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After tooling around in the desert for a couple weeks (which, incidentally, too long) I popped over to South Africa, Kruger National Park (adjacent) by way of Ethiopia, Johannesburg and Nelspruit. I’ve sweating my dick off in the UAE, it was nice to get to place a bit cooler. Added bonus – all the friggin’ animals. Seriously, there’s a leopard over there about twenty feet. Right there, a herd of elephant thirty five Stampy’s deep. Lion’s just across the water. Crocs entirely too close. It was next-level awesome.

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United Arab Emirates

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Ignoring the blog is easy to do when you’ve been popping around a few different continents. Spent a lot of September/October across the pond, and a couple other ponds, in the UAE and South Africa, as well as London, which isn’t that exciting. I’ve got a bunch of movie reviews coming, but here is a collection of pics from the first leg of the trip.

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A Simple Favor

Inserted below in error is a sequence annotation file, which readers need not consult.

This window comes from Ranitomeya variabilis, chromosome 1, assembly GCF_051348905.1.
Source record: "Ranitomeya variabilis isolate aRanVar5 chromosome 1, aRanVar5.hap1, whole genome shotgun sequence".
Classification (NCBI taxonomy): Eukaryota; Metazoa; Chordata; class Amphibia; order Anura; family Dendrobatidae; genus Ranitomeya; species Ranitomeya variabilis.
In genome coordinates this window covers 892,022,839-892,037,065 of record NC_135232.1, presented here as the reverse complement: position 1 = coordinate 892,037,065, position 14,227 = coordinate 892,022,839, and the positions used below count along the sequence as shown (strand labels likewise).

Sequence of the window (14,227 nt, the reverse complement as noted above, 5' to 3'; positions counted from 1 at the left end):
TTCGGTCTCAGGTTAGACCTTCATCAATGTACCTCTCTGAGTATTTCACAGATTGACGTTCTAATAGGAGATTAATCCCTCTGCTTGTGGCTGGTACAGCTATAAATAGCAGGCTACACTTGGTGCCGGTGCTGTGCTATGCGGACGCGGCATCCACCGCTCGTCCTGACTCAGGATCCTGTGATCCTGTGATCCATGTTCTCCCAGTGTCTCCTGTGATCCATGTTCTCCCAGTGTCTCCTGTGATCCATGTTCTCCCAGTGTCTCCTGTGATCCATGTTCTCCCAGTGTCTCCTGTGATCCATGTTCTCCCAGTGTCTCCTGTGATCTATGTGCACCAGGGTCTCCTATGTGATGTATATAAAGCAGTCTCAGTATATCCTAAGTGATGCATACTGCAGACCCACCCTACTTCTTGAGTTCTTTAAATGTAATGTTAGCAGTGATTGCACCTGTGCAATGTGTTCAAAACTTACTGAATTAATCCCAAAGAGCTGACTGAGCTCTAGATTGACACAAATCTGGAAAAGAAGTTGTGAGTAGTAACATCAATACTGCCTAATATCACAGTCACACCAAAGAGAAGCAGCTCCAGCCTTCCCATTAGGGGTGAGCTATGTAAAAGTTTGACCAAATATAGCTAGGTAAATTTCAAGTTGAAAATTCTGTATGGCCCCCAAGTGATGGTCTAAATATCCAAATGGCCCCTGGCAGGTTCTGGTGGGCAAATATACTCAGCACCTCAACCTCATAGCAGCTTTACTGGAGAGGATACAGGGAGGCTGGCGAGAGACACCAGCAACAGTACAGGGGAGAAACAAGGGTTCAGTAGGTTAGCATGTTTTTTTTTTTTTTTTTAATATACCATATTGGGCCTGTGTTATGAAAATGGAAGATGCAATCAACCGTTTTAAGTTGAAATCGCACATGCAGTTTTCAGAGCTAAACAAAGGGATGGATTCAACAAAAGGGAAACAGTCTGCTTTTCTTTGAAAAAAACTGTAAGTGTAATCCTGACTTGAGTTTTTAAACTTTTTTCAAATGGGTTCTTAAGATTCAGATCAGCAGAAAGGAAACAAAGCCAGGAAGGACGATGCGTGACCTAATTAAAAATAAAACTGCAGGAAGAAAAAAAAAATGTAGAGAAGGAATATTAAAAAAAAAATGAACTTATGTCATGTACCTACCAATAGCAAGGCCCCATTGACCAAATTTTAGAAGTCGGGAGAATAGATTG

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Anchored by two awesomely good performances, A Simple Favor by director Paul Feig (Bridesmaids, Spy) shows that his foray into a bit darker territory is certainly worthy. While the movie goes off the rails at the end, it’s a fun, twisty, snarky tale until then. And though the film is not without mistakes, it does a lot to improve upon the source material, a book that was a bit too preposterous without the wit and charm of the film.

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The Happytime Murders

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An interesting concept-a dark comedy in a world where puppets (more accurately, Muppets, or Sesame Street-esque creatures, thanks to director Brian Henson, yes, son of) live alongside humans-is wasted in the not-nearly-as-funny-as-it-should-be Happytime Murders. The film seems to think that a Muppet saying “fuck” is enough to generate laughs, which it isn’t after the first two or three times. Melissa McCarthy does her able best as a cop working with her former puppet partner investigating a series of murders to the actors who once worked on a 90s TV show, but she can’t escape a script lacking in, amongst other things, effort.